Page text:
The world’s largest full-service restaurant company has invested US$900,000 in research being conducted into seafood sustainability by the University of Tasmania’s Institute for Marine and Antarctic Studies (IMAS).


Orlando, Florida-based Darden Restaurants owns and operates more than 2,000 eateries, its best known brands being the Red Lobster, Olive Garden and LongHorn Steakhouse chains.


UTAS’s Deputy Vice-Chancellor (Research), Professor Paddy Nixon, welcomed the announcement and said that the funds would help establish an experimental aquaculture facility. (The Australian Government announced on June 1 $5 million in funding for two new UTAS research centres, one being the aquaculture facility).


“Tasmania has long been a leader in this field and this investment recognises IMAS’s key role in support of the seafood industry in our region, with its core research themes of fisheries and aquaculture, marine ecology and biodiversity, and ocean and climate,” he said.


“Climate change in particular is presenting many challenges for our seafood industry, especially as the Southern Ocean is warming faster than the global average.


“The challenge for researchers, and the industry, is to finding ways to adapt to these changes while at the same time meeting the demand for safe, sustainable seafood. This investment will help meet that challenge,” Prof Nixon said.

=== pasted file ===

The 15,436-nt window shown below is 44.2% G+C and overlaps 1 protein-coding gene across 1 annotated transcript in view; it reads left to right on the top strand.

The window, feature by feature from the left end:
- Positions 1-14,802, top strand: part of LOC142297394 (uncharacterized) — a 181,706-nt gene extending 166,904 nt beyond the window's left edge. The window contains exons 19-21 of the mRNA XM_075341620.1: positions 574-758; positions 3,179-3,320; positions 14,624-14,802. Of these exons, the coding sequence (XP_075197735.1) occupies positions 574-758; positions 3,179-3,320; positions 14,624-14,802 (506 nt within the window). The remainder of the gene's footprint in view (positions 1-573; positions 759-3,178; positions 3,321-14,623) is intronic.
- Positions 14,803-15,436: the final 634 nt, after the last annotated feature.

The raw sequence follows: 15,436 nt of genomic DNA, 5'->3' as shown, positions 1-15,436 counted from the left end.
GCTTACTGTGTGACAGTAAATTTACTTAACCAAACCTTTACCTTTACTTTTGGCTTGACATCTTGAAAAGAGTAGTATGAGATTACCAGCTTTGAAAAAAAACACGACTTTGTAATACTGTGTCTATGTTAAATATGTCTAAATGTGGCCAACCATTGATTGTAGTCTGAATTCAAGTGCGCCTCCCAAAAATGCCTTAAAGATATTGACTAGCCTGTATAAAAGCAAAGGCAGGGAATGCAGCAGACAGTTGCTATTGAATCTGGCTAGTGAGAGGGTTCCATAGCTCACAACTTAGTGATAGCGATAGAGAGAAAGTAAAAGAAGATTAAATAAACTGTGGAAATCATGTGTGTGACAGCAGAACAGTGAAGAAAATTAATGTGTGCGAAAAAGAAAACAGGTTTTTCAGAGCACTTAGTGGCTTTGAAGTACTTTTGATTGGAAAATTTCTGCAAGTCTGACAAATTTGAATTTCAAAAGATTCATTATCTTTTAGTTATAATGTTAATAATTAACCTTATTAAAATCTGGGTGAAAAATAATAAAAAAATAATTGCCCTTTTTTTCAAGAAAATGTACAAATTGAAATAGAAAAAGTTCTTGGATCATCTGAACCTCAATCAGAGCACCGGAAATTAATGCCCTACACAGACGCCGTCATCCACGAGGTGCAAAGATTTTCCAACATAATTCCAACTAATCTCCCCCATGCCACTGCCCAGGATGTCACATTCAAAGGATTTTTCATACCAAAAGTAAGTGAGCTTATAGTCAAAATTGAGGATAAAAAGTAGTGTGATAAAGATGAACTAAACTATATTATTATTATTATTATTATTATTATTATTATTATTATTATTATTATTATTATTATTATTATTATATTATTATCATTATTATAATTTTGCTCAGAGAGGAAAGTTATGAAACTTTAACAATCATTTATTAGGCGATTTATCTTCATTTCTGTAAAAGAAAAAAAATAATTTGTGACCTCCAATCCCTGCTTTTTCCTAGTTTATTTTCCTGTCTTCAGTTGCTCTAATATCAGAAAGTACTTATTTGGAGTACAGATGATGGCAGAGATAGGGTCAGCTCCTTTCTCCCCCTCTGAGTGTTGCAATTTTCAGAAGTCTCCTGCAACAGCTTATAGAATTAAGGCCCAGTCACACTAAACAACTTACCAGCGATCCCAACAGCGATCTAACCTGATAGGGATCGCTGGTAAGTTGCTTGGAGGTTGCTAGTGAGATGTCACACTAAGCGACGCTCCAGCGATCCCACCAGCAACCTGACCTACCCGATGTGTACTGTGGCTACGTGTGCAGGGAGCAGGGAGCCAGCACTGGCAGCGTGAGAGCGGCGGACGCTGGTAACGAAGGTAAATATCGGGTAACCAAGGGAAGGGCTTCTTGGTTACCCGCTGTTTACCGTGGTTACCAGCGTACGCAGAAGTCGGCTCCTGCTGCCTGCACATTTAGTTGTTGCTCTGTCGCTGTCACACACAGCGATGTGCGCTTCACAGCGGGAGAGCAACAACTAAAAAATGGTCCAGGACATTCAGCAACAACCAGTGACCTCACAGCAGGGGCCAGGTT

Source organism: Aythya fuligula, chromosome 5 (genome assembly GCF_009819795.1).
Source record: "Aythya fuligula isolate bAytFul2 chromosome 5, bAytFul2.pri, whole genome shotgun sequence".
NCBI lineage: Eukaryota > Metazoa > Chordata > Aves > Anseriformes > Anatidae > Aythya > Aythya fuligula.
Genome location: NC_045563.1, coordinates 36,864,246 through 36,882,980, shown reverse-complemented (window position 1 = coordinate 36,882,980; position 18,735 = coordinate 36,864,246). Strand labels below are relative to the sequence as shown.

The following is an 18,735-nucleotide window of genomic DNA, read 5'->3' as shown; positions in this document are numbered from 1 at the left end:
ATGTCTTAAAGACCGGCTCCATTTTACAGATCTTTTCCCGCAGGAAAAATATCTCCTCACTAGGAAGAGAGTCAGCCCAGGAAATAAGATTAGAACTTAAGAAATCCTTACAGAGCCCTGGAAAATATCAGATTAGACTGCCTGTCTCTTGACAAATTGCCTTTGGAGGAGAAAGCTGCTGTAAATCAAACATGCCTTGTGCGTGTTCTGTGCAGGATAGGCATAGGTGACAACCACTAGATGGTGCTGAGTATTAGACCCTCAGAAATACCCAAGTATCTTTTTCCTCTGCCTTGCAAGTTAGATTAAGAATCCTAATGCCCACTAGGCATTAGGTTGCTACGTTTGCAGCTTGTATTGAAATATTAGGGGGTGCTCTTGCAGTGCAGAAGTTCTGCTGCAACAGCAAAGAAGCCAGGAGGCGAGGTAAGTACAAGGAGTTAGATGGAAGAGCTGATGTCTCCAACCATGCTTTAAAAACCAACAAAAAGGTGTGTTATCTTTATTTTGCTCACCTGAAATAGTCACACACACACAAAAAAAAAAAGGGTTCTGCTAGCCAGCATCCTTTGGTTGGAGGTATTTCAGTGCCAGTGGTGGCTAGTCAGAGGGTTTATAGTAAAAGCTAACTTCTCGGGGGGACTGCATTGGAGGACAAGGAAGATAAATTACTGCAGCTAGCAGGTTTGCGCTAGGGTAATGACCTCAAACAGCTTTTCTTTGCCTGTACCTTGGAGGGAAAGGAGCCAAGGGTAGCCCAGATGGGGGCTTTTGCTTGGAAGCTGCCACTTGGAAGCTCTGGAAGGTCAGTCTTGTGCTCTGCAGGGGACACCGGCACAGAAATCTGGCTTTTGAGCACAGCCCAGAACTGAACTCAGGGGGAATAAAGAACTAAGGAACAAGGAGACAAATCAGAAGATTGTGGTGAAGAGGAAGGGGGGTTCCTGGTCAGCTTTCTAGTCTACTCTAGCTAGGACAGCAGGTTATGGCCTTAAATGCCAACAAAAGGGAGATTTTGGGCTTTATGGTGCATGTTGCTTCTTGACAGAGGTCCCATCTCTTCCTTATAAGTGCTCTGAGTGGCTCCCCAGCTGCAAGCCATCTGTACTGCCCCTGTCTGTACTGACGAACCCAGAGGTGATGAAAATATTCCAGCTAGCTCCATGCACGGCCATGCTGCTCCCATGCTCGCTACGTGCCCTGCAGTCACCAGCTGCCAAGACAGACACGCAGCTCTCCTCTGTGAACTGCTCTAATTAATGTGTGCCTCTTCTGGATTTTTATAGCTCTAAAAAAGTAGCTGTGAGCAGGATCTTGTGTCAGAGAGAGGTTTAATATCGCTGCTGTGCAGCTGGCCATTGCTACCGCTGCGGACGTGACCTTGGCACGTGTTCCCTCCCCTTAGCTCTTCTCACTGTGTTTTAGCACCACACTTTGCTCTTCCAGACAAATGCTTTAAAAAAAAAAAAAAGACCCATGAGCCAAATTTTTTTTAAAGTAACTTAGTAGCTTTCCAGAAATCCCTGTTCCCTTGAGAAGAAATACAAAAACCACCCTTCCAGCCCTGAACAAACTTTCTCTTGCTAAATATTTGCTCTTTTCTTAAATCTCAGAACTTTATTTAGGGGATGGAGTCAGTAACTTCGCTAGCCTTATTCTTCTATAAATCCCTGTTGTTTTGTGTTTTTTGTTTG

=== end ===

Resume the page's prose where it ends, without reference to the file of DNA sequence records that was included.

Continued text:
The Senior Vice-President of Purchasing and Supply Chain Innovation for Darden, Bill Herzig, added: “As one of the largest seafood buyers in the world, Darden understands that global demand for seafood exceeds the available capacity of our oceans’ natural resources.


“We believe that wild fisheries and aquaculture will be essential in meeting the growing demand for seafood. That’s why we’re committed to investing in leading research efforts to ensure both methods can be conducted sustainably and in ways that preserve and enhance ecosystems.


“IMAS is a leading research institution for wild harvest fisheries and aquaculture production, and we hope our investment will attract additional investment from the public and private sectors to enhance seafood sustainability efforts around the world,” Mr Herzig said.


Examples of current IMAS projects include: climate change adaptation for fisheries and aquaculture; salmon aquaculture sustainability; lobster lifecycle research; the impact of pollutants on marine ecosystems; understanding the benefits and costs of marine-protected areas; increasing the profitability of lobster fisheries; novel methods of assessing abalone stocks and addressing the threat of invasive marine pests.